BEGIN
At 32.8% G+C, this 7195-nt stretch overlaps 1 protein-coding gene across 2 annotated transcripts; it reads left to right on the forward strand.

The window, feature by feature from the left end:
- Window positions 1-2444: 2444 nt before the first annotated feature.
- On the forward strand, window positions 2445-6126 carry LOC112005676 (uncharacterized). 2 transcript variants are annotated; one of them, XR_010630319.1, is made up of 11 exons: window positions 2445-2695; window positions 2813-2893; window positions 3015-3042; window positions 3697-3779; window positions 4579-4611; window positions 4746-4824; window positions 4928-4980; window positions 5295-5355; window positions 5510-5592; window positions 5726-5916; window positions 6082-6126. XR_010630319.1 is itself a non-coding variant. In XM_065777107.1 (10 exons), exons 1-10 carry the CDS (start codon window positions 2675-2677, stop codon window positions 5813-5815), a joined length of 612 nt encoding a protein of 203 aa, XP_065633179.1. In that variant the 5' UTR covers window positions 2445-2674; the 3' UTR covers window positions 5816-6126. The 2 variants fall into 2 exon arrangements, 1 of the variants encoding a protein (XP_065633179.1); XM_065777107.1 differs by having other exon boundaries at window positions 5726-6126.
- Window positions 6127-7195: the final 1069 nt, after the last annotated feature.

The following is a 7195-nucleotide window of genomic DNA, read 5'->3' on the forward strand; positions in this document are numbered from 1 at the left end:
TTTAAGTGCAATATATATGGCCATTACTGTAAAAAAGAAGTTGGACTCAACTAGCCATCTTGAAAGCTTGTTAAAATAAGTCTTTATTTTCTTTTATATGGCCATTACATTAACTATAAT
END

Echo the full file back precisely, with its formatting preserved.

At 32.8% G+C, this 7195-nt stretch overlaps 1 protein-coding gene across 2 annotated transcripts; it reads left to right on the forward strand.

The window, feature by feature from the left end:
- Window positions 1-2444: 2444 nt before the first annotated feature.
- On the forward strand, window positions 2445-6126 carry LOC112005676 (uncharacterized). 2 transcript variants are annotated; one of them, XR_010630319.1, is made up of 11 exons: window positions 2445-2695; window positions 2813-2893; window positions 3015-3042; window positions 3697-3779; window positions 4579-4611; window positions 4746-4824; window positions 4928-4980; window positions 5295-5355; window positions 5510-5592; window positions 5726-5916; window positions 6082-6126. XR_010630319.1 is itself a non-coding variant. In XM_065777107.1 (10 exons), exons 1-10 carry the CDS (start codon window positions 2675-2677, stop codon window positions 5813-5815), a joined length of 612 nt encoding a protein of 203 aa, XP_065633179.1. In that variant the 5' UTR covers window positions 2445-2674; the 3' UTR covers window positions 5816-6126. The 2 variants fall into 2 exon arrangements, 1 of the variants encoding a protein (XP_065633179.1); XM_065777107.1 differs by having other exon boundaries at window positions 5726-6126.
- Window positions 6127-7195: the final 1069 nt, after the last annotated feature.

The following is a 7195-nucleotide window of genomic DNA, read 5'->3' on the forward strand; positions in this document are numbered from 1 at the left end:
TTTAAGTGCAATATATATGGCCATTACTGTAAAAAAGAAGTTGGACTCAACTAGCCATCTTGAAAGCTTGTTAAAATAAGTCTTTATTTTCTTTTATATGGCCATTACATTAACTATAAT